Listing images courtesy of Douglas Elliman
During her childhood summers, Jacqueline Kennedy Onassis traded in Park Avenue for the Hamptons, where her grandfather John Vernou Bouvier Jr. owned two very impressive homes. During this time, one of her favorite pastimes was horseback riding, which would eventually become a lifelong passion. And it was right on the grounds of this 18th-century cottage that she learned to ride. Built in 1745 as the Abraham Baker House, it later served as the clubhouse for the Riding Club of East Hampton, and it’s currently on the market for $1,995,000
Grand Central Terminal Lobby via Wikipedia
On June 26th, 1978, the U.S. Supreme Court handed down a momentous decision that wouldn’t just save a cherished New York landmark, it would establish the NYC Landmarks Law for years to come. This drawn-out court battle was the result of a plan, introduced in the late 1960s, to demolish a significant portion of Grand Central Terminal and erect a 50-story office tower.
Though the proposal may seem unthinkable now, it wasn’t at the time. Pennsylvania Station had been demolished a few years earlier, with the owners citing rising costs to upkeep the building as train ridership sharply declined. The NYC Landmarks Law was only established in 1965, the idea of preservation still novel in a city practicing wide-scale urban renewal. Finally, Grand Central wasn’t in good shape itself, falling apart, covered in grime, and home to one of the highest homeless populations in New York City. But a dedicated group of preservationists–aided by Jacqueline Kennedy Onassis–took the fight to the highest levels of the court. Keep reading to find out how, as well as learn about the celebrations planned by the MTA surrounding the anniversary.
Here’s how Grand Central was saved
The childhood homes of Jacqueline Kennedy Onassis are quickly being snatched up. Just three months after her one-time Upper East Side residence sold for $25 million, the equally impressive Hamptons estate where she summered has gone into contract, reports the Post. The 100-year-old, Arts and Crafts-style mansion is known as Lasata (a Native American word for “place of peace”) and is currently owned by fashion designer and former Coach executive Reed Krakoff. He bought it for $20 million back in 2007 and first listed the 7-acre property for $40 million a year ago, then reducing the price to $30 million.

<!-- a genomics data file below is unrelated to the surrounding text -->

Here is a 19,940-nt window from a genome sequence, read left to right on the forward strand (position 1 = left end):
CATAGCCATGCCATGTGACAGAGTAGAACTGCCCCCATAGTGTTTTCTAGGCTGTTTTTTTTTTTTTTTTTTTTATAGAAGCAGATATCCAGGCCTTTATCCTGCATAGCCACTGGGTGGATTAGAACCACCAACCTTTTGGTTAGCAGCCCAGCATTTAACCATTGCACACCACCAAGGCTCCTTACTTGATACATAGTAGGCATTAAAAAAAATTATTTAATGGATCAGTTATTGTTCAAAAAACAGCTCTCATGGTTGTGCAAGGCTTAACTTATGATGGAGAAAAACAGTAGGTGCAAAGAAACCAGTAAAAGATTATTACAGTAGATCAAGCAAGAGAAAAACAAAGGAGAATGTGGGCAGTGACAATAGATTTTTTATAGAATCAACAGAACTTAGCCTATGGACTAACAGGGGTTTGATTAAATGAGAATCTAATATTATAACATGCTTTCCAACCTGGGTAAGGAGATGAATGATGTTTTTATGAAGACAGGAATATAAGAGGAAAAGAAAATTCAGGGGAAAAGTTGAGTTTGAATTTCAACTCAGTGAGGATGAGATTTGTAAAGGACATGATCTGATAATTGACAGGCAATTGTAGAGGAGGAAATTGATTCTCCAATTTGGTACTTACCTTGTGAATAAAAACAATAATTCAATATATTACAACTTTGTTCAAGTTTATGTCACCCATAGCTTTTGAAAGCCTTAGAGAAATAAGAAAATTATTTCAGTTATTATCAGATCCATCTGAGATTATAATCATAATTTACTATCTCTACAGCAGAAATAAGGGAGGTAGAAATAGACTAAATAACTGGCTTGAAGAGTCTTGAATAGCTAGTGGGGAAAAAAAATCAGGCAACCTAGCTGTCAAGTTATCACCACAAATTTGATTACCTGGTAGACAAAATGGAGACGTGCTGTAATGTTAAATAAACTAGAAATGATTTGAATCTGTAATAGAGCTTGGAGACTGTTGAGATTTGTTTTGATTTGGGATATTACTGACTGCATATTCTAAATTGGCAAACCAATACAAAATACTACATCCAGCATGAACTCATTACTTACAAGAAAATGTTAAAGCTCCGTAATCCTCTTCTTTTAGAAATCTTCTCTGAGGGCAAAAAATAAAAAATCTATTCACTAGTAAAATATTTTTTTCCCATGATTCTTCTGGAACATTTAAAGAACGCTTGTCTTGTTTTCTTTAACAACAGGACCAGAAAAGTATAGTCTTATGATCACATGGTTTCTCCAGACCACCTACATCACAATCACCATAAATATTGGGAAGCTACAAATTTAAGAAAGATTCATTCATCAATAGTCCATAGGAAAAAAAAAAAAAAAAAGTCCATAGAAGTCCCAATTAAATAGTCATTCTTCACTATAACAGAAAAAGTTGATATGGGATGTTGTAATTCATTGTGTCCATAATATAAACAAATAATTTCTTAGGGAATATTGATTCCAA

See the whole property
James T. Lee, Jacqueline Kennedy Onassis‘ grandfather, was a prolific NYC developer at the beginning of the 20th century, bestowing upon the city some of its most elegant co-ops like 998 Fifth Avenue and the Rosario Candela-designed 740 Park Avenue. He himself took up residency in the latter building when it was completed in 1930 and gifted another apartment in the Upper East Side building to his daughter Janet and her husband John V. Bouvier; Jackie O lived there with her parents between the ages of two to seven. In more recent years, hedge fund manager David Ganek and his wife bought the duplex in 2005 for $19.1 million, using it to also showcase their impressive modern art collection. The couple first listed the home for $44 million in 2014, and after several price chops, it’s finally sold $25.25 million reports the Journal. Jacob M. Safra of the billionaire Safra family, of Brazilian banking fame, is the buyer.
Take a look
There have been some big price chops for an apartment at 740 Park Avenue, one of New York’s most iconic co-ops, once lived in by Jacqueline Kennedy Onassis herself. The former first lady—whose grandfather developed 740 Park in 1929—lived in this apartment between the ages of two to seven. It is now owned by David Ganek, a hedge fund manager, who has used the Rosario Candela-designed co-op as a home for his impressive modern art collection. He first listed it in 2014 for $44 million, and now it’s on its third price chop down to $29.5 million.
Take a look
, Fri, September 16, 2016
6sqft has already taken a look at the posh Upper East Side building where Jacqueline Kennedy Onassis grew up, and now we can go inside the 100-year-old Hamptons estate where she spent her childhood summers. As the Wall Street Journal first reported, the 11-acre property in East Hampton known as Lasata is currently owned by fashion designer and former Coach executive Reed Krakoff, who’s listed the entire Arts and Crafts-style residence for more than $50 million.
See the whole property
It doesn’t get much more classic Upper East Side than this two-bedroom, sixth-floor co-op on a quietly elegant street just off Park Avenue. The limestone-anchored 1928 building at 125 East 74th Street, designed by Lafayette A. Goldstone, as the NY Post informs us, was the early childhood home of Jacqueline Kennedy Onassis. Unit 6A in this pretty prewar building is on the market for $1.39 million. Famous associations aside, the gracious layout of the apartment, which started out having eight rooms and was reconfigured to its current five-room state, looks to be a pretty good deal for the price given its size and location.
See more of this elegant aerie
- Smart adaptive reuse or an alarmingly bad design? A Bed-Stuy church conversion sees the historic structure all boxed up. [Brownstoner]
- Is the city’s booming real estate market a reflection of the city’s strong economy or a bubble driven by speculative investment? Greg David investigates. [Crain’s]
- A new hotel designed by Peter Poon will replace a demolished parking structure on 37th Street. Poon already has a hotel in the works directly across the street. [Curbed]
- Financial bigwig David Ganek is asking $44M for Jackie O’s one time pad in 740 Park Avenue. [Curbed]
- German fashion brand Hugo Boss is in talks to grab 70,000 square feet of office space in the Financial District. [Crain’s]
Plans for the Bed-Stuy church (left); 432 Park Avenue residential building (right)